Given the amount of swell we both slept surprisingly well- our cabin was spacious but basic. We were woken at 6am for a dive before breakfast. It was an excellent dive with viz to about 30 metres. As we descended we could see a sea turtle grazing on the sea bed - I was really excited as I had my underwater camera (bought for £20.00 at Singapore airport!!!!!!) The bloody thing would not work. The sea turtle remained oblivious to us. Mick finned around the turtle, so that I could get a picture of him with Mr Turtle - still the bloody camera would not work. After 10 minutes Mr Turtle had enough, took a long look at each of us and very gracefully swam into the blue. By now I was turning the water red with my language. I doubt I shall ever get as close to a turtle again.

For our next dive we moved to the Norman reef - the clipper would normally put her sails up but as the wind was 30 knots we motored it instead. Apparently it was too dangerous with so many people on board! This was disappointing - we had chosen this ship because we fancied sailing between reefs.

When we arrived at the reef we were informed that the 'coral sucks' because the brittle starfish had attacked it 18 months ago - however there would be plenty of fish. Hmmmm - funny, how they didn't mention that in the brochure or on the web site.

We got into a 5 metre metal dinghy fully kitted (12 people). Getting into the boat with swell was quite a feat. We made our way across the reef to the outer edge. I don't think we shall ever forget that trip in those waves sitting on a boat that had no give!!! By the time we got in the water Mick was looking green and I was very sore.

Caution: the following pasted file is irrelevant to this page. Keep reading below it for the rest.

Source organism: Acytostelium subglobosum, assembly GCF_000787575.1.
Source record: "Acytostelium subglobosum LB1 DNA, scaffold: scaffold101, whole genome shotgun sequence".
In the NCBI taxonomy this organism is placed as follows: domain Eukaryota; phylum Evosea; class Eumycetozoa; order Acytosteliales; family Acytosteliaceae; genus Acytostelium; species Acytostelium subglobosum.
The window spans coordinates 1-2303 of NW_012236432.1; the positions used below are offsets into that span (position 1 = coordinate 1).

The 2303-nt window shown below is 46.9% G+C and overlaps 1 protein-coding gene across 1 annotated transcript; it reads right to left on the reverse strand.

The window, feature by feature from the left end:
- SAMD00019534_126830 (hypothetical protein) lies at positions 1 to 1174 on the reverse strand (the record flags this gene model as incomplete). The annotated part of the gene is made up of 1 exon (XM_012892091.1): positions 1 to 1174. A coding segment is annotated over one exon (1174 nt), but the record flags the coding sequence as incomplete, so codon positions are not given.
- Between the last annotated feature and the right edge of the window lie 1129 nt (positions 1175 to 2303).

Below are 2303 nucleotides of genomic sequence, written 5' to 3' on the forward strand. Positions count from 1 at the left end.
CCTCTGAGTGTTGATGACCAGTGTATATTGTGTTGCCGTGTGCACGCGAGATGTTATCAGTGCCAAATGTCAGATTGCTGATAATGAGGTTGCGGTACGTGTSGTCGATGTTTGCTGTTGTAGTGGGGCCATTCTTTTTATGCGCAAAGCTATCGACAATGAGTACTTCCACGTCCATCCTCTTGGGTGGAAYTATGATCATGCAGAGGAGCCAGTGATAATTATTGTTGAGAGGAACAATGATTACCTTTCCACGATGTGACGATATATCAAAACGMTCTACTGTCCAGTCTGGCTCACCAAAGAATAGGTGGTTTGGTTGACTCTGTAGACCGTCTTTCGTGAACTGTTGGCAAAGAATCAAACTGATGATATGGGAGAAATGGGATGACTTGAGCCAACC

We descended to around 20 metres and finned mid way along a reef wall, - the current was running with us thankfully. Within minutes we saw a shoal of Barracuda, followed by Jacks, Jacks, and more Jacks cruising in the blue. Sweet lips appeared above us and trevally underneath us. There was an abundance of large fish life, however we were now fighting the current, which was impossible. We slowly ascended to around 10 metres just above the reef; the swell made this part of the diving quite unpleasant.

We had to wait around in the swell for 10 minutes for the dinghy. The ride back was even rougher and we could not transfer from the dinghy onto the ship platform because of the Sea State. So we had to de kit, jump into the water, kit thrown into the sea, we to collect, put on and then climb up the ladder. The 3-metre swell made it quite exciting. This finished us both off and we left the ship a day early! It was good to reach solid land!

Overall impressions - In spite of the weather conditions the diving was enjoyable but I suspect we were on the very commercial reefs and I'm sure there are more remote reefs further down the coast to Whistsunday Island.

The ship - Atlantic Clipper - was a disappointment - too many divers on board (although I have to say once under water we very rarely saw another diver). The crew was excellent, and the outfit runs on military precision but it was a little too military for our liking.

Next issue I'll bore you with my whales and sharks!

Jane Faulkner